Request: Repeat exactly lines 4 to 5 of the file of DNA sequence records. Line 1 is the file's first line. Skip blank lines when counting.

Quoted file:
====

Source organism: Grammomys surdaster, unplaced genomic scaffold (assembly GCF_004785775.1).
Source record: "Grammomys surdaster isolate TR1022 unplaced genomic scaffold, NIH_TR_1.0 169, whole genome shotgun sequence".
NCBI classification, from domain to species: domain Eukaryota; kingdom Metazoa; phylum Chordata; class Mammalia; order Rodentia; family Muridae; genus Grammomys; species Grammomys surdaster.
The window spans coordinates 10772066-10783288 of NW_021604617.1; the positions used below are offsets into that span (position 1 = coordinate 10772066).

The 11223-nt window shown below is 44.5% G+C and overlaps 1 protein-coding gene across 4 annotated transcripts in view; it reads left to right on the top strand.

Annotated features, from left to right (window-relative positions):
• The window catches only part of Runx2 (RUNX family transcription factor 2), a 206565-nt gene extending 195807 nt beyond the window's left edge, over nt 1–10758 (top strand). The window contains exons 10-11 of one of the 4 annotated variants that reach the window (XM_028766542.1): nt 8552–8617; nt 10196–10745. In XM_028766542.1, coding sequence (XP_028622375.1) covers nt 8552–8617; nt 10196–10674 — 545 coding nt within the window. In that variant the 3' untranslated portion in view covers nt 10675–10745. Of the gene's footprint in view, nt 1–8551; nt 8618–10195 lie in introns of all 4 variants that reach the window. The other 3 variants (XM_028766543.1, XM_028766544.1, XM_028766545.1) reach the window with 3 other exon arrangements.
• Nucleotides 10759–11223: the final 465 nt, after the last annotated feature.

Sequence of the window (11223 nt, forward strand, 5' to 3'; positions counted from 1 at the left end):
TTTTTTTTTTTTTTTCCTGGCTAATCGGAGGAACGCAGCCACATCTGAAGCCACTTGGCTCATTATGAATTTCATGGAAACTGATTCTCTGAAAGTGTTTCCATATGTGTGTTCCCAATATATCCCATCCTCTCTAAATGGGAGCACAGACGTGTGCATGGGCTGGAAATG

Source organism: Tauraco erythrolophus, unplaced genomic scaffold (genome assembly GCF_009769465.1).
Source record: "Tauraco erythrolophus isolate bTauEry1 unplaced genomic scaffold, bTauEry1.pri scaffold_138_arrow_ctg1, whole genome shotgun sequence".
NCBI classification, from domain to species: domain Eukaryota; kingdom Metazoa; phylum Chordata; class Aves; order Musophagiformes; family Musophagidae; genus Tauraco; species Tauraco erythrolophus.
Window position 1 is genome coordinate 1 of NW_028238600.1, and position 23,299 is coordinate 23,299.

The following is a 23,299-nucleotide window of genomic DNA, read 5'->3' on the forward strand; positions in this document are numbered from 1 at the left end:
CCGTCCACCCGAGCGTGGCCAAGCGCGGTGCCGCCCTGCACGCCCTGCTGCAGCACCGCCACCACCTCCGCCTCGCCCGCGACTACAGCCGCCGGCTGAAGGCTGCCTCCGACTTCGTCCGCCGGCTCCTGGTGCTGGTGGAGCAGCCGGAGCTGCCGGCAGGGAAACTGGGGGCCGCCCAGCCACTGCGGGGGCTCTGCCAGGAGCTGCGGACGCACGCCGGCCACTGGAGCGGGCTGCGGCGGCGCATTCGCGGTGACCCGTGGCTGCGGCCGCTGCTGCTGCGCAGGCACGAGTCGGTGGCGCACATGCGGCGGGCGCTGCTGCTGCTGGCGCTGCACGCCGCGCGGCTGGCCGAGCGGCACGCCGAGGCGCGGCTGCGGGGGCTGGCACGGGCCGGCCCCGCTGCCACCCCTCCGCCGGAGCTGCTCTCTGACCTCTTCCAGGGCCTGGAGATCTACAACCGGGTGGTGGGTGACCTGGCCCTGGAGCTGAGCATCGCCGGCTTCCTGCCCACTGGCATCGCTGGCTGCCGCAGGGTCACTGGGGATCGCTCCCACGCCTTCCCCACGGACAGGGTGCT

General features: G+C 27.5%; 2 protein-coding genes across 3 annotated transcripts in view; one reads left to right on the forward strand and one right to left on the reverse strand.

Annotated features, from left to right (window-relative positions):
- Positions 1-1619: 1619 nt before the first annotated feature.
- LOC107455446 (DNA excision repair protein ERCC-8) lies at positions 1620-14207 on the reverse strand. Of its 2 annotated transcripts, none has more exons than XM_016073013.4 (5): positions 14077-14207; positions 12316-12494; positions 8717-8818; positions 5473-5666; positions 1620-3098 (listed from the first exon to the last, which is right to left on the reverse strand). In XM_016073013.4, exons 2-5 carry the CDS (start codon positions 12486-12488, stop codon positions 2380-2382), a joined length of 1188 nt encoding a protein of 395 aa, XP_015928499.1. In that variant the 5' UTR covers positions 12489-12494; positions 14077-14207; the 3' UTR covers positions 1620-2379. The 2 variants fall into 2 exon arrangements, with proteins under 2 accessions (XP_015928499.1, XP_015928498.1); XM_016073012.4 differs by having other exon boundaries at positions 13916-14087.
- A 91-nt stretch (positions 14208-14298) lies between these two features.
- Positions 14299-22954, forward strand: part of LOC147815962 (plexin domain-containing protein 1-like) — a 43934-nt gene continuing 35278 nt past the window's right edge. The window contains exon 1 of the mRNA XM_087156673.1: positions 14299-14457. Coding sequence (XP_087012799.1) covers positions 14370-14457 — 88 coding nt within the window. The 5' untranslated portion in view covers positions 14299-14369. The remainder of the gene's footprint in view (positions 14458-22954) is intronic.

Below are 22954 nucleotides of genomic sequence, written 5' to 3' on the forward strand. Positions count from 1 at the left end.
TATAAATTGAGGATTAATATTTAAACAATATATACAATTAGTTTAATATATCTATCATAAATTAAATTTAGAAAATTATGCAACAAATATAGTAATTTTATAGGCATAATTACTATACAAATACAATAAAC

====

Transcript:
The window spans coordinates 10772066-10783288 of NW_021604617.1; the positions used below are offsets into that span (position 1 = coordinate 10772066).

The 11223-nt window shown below is 44.5% G+C and overlaps 1 protein-coding gene across 4 annotated transcripts in view; it reads left to right on the top strand.